Rely on the most comprehensive, up-to-date legal content designed and curated by lawyers for lawyers
Work faster and smarter to improve your drafting productivity without increasing risk
Accelerate the creation and use of high quality and trusted legal documents and forms
Streamline how you manage your legal business with proven tools and processes
Manage risk and compliance in your organisation to reduce your risk profile
Stay up to date and informed with insights from our trusted experts, news and information sources
Access the best content in the industry, effortlessly — confident that your news is trustworthy and up to date.
With over 30 practice areas, we have all bases covered. Find out how we can help
Our trusted tax intelligence solutions, highly-regarded exam training and education materials help guide and tutor Tax professionals
Regulatory, business information and analytics solutions that help professionals make better decisions
A leading provider of software platforms for professional services firms
In-depth analysis, commentary and practical information to help you protect your business
LexisNexis Blogs shed light on topics affecting the legal profession and the issues you're facing
Legal professionals trust us to help navigate change. Find out how we help ensure they exceed expectations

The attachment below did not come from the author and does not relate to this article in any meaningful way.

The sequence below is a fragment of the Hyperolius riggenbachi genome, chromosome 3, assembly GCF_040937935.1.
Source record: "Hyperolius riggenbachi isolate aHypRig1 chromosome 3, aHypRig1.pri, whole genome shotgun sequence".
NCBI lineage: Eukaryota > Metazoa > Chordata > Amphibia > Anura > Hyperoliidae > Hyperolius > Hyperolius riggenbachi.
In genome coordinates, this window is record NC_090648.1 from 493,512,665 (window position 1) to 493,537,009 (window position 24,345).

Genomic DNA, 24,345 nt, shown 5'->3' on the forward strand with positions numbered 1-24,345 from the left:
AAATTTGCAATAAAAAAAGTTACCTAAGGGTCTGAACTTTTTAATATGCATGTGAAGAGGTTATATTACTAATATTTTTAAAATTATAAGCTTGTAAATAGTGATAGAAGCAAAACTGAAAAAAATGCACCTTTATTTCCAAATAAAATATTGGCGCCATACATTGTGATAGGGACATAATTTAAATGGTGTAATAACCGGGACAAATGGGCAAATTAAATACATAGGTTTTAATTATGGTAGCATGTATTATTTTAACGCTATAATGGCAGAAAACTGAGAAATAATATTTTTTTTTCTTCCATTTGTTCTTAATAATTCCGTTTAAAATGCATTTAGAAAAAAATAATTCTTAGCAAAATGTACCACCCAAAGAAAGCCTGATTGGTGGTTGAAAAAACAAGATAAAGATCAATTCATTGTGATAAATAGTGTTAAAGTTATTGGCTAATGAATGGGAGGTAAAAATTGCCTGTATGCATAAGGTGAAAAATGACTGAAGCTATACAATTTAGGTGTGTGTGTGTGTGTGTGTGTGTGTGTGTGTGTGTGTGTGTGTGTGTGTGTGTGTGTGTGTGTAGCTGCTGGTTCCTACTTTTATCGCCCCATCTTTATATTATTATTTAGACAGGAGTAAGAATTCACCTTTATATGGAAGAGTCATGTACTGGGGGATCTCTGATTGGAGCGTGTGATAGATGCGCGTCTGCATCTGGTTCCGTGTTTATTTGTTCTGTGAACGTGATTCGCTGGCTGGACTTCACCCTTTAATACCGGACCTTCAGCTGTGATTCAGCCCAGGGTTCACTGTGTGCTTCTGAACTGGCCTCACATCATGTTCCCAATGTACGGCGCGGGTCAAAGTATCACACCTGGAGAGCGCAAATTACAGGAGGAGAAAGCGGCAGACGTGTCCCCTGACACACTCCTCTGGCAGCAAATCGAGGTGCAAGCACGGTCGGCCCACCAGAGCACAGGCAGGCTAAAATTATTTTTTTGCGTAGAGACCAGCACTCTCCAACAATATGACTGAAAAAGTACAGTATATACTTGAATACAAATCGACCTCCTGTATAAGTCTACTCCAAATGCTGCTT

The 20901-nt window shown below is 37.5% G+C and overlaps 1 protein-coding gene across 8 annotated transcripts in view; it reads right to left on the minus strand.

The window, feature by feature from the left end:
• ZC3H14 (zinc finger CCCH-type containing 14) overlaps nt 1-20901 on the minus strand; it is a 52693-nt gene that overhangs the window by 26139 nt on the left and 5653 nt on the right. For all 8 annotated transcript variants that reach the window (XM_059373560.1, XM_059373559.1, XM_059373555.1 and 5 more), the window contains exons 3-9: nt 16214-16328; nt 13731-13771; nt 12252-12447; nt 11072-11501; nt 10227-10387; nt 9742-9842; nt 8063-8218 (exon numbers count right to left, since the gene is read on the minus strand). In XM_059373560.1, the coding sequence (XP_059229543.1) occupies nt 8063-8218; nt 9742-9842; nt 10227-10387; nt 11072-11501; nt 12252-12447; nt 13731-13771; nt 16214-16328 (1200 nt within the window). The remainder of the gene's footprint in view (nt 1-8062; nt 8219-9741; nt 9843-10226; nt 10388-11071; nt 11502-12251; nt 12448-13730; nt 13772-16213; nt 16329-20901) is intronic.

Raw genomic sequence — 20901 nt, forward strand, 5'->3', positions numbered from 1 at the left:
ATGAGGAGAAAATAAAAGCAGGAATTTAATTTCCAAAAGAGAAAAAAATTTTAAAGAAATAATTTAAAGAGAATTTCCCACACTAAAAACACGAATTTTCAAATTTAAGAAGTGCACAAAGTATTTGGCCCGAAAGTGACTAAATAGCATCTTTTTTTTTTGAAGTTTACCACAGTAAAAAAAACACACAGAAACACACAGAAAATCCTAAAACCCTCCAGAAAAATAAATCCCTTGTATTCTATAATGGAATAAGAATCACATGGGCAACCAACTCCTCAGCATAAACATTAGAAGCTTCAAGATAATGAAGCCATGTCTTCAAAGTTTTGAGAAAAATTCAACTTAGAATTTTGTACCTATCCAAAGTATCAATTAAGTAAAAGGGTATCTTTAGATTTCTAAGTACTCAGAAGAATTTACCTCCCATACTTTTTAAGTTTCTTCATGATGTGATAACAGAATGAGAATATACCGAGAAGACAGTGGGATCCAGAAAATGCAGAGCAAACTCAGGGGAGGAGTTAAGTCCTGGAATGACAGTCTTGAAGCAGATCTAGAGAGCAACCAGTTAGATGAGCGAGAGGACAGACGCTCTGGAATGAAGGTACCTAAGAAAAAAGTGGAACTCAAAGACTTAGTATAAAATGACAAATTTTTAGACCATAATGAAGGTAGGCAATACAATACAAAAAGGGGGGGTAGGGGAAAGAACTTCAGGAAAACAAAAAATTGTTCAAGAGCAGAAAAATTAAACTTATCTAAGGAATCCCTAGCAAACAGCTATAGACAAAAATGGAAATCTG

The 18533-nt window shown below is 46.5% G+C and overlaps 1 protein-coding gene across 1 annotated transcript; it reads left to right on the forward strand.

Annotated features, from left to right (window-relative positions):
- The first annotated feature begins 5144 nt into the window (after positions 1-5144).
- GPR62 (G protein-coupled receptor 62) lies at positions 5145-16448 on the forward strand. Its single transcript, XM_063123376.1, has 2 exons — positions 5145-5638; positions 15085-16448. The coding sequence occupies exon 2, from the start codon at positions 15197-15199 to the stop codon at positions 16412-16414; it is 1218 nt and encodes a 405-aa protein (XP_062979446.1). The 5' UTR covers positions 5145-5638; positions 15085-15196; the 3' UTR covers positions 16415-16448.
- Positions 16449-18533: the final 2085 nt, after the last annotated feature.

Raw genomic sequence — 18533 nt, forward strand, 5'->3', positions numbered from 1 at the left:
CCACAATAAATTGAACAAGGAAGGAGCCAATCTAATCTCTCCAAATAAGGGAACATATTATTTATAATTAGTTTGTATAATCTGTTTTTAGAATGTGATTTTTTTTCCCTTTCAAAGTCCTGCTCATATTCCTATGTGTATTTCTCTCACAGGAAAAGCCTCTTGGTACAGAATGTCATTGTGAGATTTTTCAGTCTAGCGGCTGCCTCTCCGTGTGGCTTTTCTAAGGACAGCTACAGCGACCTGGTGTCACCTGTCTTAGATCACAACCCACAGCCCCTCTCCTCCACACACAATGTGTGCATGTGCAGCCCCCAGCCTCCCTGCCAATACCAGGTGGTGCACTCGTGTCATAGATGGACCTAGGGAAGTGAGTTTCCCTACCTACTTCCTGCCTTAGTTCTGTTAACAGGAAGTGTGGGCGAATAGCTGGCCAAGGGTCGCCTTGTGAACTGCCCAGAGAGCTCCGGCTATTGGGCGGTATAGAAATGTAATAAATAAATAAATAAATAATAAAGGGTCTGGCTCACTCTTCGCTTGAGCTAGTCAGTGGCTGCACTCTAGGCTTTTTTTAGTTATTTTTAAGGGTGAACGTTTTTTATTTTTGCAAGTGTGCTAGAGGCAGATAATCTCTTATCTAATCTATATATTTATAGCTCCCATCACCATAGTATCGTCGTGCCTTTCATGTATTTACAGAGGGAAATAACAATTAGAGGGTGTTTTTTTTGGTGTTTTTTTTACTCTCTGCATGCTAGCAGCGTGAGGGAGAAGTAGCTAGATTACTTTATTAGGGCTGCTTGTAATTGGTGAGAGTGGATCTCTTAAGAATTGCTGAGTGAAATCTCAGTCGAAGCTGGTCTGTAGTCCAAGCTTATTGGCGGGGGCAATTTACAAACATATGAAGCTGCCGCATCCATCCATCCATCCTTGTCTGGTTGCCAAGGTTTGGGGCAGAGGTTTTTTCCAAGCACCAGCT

Lex Chat is a LexisNexis current affairs podcast sharing insights on topics for the legal profession
Printer Friendly Version
The Court of Appeal has continued its hardline approach to relief from sanctions post-Jackson (which started with Mitchell and continued with Durrant) with its latest decision in Thevarajah v Riordan & Ors  EWCA Civ 15.
In this latest stance, the Court of Appeal has overturned the Chancery Division’s decision to grant relief from sanctions (made post-Jackson but pre-Mitchell in August 2013). In doing so, it found the lower court could not make an inconsistent order granting relief unless and until the original debarring order had been set aside by way of a variation or revocation under CPR 3.1(7).
Further, there had been no ‘material change in circumstances’ nor there was any other basis for an application under CPR 3.1(7) to vary or revoke the debarring order. The Court of Appeal found 'the deputy judge ought to have rejected the respondents’ second application under CPR 3.9 on the threshold ground that no proper basis had been put forward for revisiting [the order] refusing the first application for the same relief'. This judgment is of particular interest to parties involved in a claim where relief from sanctions has been refused or a debarring order made.
Before challenging a decision refusing relief from sanctions, carefully consider the most appropriate course(s) of action.
A further application for relief alone might constitute an abuse of process. This is because an application for relief from a sanction presupposes the sanction has, in principle, been properly imposed (Mitchell).
A contention that it was not appropriate to make the order can be by way of appeal or by asking the court, which imposed the order to vary or revoke it under CPR 3.1(7) (Mitchell and Tibbles). This application could be combined with a further application for relief from sanctions, provided the relief application is a 'secondary' one, which is only considered as and when the 'primary' application has succeeded.
As ever, any steps should be taken promptly.
This article was first published on Lexis®PSL Dispute Resolution on 17 January 2014. Click here for a free 24 trial of Lexis®PSL.
0330 161 1234